It should not come as any surprise that I have been accused of besmirching Edgar Rodriguez' character, although in fact what I did in that post is lambaste our local paper for withholding information relevant to an election. I did have an excellent discussion with one of his supporters which helped me articulate my position on Edgar's candidacy, and although I had no intention of actually talking about any of the candidates, addressing those allegations is more important than avoiding campaign politics.
I like the fact that Edgar is a gadfly. He asks difficult, uncomfortable questions. He makes it difficult to rubber-stamp things. He gets people angry with him because he stands up for what he thinks is right, and he takes flak for it. Without question, Edgar Rodriguez is the gadfly on the school board.
So here I am asking uncomfortable questions about a fellow gadfly. I'm the lone voice asking these questions, unable to get any newspaper to nibble and likewise unable to get anyone to publicly support my position. I'm making people uncomfortable and I'm not going away. Edgar and I have that in common.
There are differences, of course. Edgar has a thick enough skin to run for office, and I do not. Edgar's knowledge about the educational system absolutely dwarfs my own. And Edgar is suing the school district.
This is where the maligning comes in - or at least the accusation of it. I reviewed the court documents and didn't even want to write about the information available in the public record, because I didn't know how to do it in a manner which would respect the privacy of him and his family. I wanted a professional to find that balance, a person who was not emotionally involved in the Middle School debate like I was. Frankly, I didn't feel qualified because I was too close to the situation.
I will attempt, as best I may, to offer only those details which explain my position.
The case involves, as I see it, parents who wanted the best for their child, and encountered instead what they perceived to be behavior targeting them for their family's Hispanic roots. I'm a white guy and I will not profess to fully understand just how terrible a feeling that must be. As has been pointed out, my monthly struggle to make the mortgage payment comes from privilege, and I have never had someone target me for a visible characteristic such as gender or skin color. I can understand the desire to protect one's child, and I have no problem with pursuing any legal means necessary to seek justice.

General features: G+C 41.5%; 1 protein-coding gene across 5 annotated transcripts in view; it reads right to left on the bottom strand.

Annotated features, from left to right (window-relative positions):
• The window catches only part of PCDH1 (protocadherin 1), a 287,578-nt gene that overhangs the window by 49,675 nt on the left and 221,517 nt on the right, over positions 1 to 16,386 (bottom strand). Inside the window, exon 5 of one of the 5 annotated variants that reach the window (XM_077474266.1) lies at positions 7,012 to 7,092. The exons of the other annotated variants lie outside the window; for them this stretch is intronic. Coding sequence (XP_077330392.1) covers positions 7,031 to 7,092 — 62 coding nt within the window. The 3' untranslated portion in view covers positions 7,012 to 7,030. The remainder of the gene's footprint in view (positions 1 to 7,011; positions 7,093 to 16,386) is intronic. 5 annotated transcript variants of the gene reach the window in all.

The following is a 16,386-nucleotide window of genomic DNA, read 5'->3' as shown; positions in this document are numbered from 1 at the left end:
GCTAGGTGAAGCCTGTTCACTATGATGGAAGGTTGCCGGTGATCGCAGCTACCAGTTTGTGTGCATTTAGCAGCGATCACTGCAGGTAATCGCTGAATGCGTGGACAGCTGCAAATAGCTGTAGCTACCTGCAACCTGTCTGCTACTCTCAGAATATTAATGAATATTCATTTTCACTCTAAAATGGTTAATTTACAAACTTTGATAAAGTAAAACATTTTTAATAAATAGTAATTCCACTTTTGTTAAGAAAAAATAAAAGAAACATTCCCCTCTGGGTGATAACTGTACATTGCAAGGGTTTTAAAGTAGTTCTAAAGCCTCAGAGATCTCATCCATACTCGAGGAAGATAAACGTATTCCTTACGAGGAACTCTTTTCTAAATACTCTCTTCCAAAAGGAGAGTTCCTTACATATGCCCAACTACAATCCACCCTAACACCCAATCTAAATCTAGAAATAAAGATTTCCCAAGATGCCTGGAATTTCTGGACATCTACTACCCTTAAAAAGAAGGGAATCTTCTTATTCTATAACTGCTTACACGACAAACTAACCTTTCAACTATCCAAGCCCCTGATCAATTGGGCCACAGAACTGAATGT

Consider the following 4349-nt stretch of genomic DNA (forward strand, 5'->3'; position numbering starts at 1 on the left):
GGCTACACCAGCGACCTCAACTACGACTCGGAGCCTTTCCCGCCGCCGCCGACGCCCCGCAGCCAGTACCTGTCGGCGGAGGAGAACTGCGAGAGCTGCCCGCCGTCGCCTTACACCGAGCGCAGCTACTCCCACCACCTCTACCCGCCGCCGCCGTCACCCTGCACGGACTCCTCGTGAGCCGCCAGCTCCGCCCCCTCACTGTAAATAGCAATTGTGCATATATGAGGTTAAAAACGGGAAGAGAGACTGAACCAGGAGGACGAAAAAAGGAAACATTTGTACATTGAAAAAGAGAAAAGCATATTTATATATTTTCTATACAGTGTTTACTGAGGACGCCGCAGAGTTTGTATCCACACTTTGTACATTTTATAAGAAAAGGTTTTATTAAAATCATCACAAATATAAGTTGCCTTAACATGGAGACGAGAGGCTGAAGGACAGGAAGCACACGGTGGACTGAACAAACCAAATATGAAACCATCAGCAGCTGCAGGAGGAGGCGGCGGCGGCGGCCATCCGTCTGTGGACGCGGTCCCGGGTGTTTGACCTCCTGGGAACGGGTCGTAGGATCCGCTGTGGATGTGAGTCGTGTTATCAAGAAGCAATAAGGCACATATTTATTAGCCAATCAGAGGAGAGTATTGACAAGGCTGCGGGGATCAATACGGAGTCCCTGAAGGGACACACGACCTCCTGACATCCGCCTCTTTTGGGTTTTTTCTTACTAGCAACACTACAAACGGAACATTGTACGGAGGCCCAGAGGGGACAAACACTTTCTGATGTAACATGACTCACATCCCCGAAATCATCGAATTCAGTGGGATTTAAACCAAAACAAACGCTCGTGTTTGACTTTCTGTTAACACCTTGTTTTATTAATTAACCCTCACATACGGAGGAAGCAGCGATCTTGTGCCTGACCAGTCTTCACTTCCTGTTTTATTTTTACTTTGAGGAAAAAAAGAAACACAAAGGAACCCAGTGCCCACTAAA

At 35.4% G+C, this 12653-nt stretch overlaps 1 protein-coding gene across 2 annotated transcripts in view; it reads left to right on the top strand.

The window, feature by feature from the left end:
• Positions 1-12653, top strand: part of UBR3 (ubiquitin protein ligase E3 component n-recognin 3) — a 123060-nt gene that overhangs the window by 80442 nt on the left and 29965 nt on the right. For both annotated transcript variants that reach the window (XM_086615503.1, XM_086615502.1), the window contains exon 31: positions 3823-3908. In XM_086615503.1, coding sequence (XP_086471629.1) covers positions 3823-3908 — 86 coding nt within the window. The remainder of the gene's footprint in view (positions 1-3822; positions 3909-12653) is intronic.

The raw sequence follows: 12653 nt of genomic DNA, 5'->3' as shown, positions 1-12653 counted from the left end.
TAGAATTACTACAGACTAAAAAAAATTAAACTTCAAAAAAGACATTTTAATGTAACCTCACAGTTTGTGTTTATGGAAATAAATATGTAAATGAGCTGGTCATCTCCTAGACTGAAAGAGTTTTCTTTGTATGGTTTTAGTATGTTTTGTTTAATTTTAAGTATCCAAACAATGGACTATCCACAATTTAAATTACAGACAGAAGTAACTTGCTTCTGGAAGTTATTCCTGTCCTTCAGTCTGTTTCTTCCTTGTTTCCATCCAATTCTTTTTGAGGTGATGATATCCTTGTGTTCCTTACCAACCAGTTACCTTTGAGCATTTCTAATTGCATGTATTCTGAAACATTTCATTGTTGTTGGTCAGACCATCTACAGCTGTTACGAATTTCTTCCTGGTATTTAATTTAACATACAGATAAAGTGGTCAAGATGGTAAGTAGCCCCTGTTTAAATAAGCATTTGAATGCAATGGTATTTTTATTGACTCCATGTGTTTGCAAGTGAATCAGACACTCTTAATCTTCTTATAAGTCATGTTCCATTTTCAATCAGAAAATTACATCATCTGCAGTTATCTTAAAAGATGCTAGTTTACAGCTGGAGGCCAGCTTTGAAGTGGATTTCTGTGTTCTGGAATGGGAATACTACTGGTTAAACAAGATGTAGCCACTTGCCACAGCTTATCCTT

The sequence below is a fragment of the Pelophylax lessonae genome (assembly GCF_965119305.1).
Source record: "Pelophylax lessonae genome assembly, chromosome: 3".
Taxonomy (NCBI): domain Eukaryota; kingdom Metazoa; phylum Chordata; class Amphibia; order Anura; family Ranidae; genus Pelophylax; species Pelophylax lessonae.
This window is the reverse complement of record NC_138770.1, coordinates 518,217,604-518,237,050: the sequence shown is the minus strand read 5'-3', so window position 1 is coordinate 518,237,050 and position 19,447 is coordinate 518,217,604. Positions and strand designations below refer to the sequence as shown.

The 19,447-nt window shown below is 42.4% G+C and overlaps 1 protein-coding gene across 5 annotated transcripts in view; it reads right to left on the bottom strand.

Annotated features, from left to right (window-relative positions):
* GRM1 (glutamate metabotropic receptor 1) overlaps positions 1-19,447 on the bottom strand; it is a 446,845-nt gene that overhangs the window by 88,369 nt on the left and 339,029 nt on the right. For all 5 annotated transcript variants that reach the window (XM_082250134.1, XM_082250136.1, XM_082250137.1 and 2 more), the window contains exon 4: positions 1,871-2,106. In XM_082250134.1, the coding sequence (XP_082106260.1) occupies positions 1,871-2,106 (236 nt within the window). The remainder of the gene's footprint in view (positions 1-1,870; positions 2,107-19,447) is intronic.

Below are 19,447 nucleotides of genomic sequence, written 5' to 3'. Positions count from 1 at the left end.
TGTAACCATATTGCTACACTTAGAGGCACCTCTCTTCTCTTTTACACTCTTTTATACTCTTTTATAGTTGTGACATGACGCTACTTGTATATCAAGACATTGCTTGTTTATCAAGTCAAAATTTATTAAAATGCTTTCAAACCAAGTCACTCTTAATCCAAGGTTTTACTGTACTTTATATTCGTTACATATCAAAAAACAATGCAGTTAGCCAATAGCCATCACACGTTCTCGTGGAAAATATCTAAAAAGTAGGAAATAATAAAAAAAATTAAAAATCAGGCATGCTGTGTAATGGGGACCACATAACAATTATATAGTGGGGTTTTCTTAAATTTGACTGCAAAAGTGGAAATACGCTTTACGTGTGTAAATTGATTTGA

When Edgar informed his fellow board members that he wouldn't meet with them until they took the Undoing Racism class, it didn't make sense to me. I looked to the other Latino member of the School Board (forgive me, I don't know if Latino or Hispanic is preferred so I'm interchanging them), Dan Torres, for guidance. His public comments indicate that he has never experienced the type of racial tension which had been implied.
In the context of the incredible strain of a lawsuit, Edgar's seemingly inexplicable outburst makes more sense to me. If he sees racism where another person in the same circumstances with a similar ethnic background does not, logic suggests that it's not racism, just the ordinary tension that comes from being a good gadfly. From the outside looking in, it appears to me that the stress of this suit has made Edgar much more likely to perceive a racial bias instead of just a personality conflict. Racism has finally gotten to the point where most of the people in this country think it's a really ugly thing, and flippantly accusing people of it is as egregious as committing the act itself. So far as I know, he has never produced any proof, and he has never apologized for his comment.
Had I been aware of this case before I voted for Edgar last time, I don't know that it would have changed my mind. I would have asked him then, as I ask him now, to tell the public that he feels he can effectively govern. I'm a strong advocate of transparency in government, and this issue is one that I think think the voters have the right to consider on election day.
I understand Edgar's desire to keep the matter private, but I question his judgment both in that decision and in his later outburst. His track record worries me, but some of the candidates this year down right scare me, so I would much rather Edgar explain why I'm off base in questioning that judgment. The fact that he wasn't supportive of the Middle School shows, as was pointed out to me, that he is in touch with the community.
There are plenty of people who will be disappointed that I am not resoundingly rejecting Edgar as a candidate. Both supporters and detractors love a good fight, but I'm tired of fighting. If Edgar shows me that he can distinguish between bona-fide racism and the tension that results from asking questions no one wants to answer, he will have my support.